“For lab-developed tests such as genetics, which may not end up being submitted to the FDA as an in vitro diagnostic, it could be used to evaluate those as well so that providers, consumers, payers, and investors would know whether or not the genetic test or other laboratory-developed test performed as claimed,” Cossman said. USDS in some cases will also look at clinical utility of diagnostic tests.
According to Cossman, diagnostics companies easily pay hundreds of thousands of dollars to test sites to assess the performance of their assays. Since determining the clinical utility of tests often involves conducting large prospective trials, the costs for such assessments can be significantly more.
Finally, USDS assessments can also clear up some of the confusion in the industry over FDA’s regulation of certain algorithm-based laboratory-developed tests, so called in vitro diagnostic multivariate index assays [see PGx Reporter 02-14-2006].
“It is hoped that USDS will be able to help clear up confusion with IVDMIA and lab-developed tests by assisting in the evaluation of performance,” Cossman said.
At the SACGHS meeting several committee members expressed concern that acceptance of USDS by the payor community as an independent source for diagnostic analysis would inadvertently create another de facto regulatory body that could influence reimbursement decisions.
“In some sense, if you tie this to data that will be used by payers and other reimbursers, the people that control the purse strings … may say, ‘We are not going to reimburse any tests that haven't gone through this process,’” Marc Williams, director of the Intermountain Healthcare Clinical Genetics Institute and SACGHS member, said at the meeting. “Then you have a de facto regulatory system.”
USDS is being developed as part of a public-private partnership between the C-Path Institute and Ventana Medical Systems, which received a $2.1 million grant from Science Foundation Arizona to standardize FDA’s evaluation process for cancer therapies and their companion diagnostics [see PGx Reporter 10-17-2007].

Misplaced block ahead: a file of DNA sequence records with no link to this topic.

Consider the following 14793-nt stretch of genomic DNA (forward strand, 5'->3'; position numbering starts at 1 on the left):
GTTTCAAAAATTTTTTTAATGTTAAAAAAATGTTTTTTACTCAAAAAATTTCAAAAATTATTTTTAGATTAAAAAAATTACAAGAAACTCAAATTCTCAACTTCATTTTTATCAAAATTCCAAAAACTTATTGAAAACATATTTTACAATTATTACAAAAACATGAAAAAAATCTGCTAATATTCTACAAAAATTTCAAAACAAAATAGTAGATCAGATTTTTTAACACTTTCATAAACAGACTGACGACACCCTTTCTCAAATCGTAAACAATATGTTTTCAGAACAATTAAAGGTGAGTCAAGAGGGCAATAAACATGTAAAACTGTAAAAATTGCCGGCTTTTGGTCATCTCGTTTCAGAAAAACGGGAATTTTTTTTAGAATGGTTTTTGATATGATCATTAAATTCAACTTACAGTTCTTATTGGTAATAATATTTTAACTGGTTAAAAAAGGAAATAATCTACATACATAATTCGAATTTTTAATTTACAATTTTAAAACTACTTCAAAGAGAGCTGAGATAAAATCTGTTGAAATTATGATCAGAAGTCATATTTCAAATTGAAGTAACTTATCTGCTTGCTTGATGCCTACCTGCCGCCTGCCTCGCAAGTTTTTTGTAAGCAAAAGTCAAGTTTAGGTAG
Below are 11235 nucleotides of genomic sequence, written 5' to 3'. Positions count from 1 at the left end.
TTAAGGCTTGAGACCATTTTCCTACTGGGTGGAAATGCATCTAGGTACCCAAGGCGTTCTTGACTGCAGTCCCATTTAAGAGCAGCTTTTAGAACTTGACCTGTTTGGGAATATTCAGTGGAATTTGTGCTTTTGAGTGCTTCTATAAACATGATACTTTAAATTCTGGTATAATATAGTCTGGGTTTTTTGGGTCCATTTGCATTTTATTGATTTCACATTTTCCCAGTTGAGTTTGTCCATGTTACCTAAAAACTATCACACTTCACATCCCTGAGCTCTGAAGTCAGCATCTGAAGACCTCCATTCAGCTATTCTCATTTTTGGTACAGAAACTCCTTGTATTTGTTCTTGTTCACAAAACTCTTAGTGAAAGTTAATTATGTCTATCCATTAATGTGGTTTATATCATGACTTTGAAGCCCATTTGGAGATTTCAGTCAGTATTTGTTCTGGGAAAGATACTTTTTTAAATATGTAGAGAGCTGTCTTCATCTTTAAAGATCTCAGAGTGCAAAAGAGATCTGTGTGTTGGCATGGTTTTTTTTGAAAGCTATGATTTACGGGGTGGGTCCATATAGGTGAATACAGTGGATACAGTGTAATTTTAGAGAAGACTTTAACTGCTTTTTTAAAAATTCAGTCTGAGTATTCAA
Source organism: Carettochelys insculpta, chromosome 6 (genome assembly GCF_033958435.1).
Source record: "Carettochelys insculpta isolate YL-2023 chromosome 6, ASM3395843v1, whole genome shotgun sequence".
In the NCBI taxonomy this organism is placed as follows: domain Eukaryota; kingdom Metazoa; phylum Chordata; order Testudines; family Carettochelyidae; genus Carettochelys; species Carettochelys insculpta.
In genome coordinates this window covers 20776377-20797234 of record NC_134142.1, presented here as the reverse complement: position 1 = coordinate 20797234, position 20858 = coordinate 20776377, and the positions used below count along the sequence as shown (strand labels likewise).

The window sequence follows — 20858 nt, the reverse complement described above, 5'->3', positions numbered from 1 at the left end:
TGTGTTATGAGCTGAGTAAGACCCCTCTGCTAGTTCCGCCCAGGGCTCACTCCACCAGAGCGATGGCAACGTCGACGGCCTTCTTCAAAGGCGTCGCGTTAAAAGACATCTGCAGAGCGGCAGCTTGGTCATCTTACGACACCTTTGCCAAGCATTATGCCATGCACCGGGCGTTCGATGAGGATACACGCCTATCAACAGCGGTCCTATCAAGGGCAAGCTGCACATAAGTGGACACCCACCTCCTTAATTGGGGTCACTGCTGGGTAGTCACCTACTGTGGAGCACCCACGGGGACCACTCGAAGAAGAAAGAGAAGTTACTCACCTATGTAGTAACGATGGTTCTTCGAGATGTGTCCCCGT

Initially, C-Path had planned to help take Ventana’s Benchmark XT assay through the FDA regulatory process as the first test case under this public-private collaboration. The test is also being used in a National Cancer Institute study to assess its validity in determining which lung cancer patients will benefit when treated with the EGFR inhibitors Tarceva, sold by Roche, and Alimta, made by Eli Lilly.
However, after talking with the industry, C-Path expanded the scope of the collaboration to not just focus on establishing regulatory standards for cancer diagnostics, but for all diagnostics. According to Cossman, the feasibility of this independent entity in standardizing the evaluation of laboratory-developed tests will be tested in a pilot study, which is currently being planned. While Ventana’s test is still in the running to be the pilot project, the C-Path Institute has spoken with 25 diagnostics firms to determine the best test case to take forward first.
Additionally, the C-Path Institute plans to work with National Institute of Standards and Technology to help develop standards for regulating LDTs. “We can take advantage of their technical expertise,” he said.
The NIST issued a call recently asking for input on a number of subjects it has deemed “areas of critical national need,” including personalized medicine. The responses NIST receives will be used to develop new competitions for funding under its Technology Innovation Program.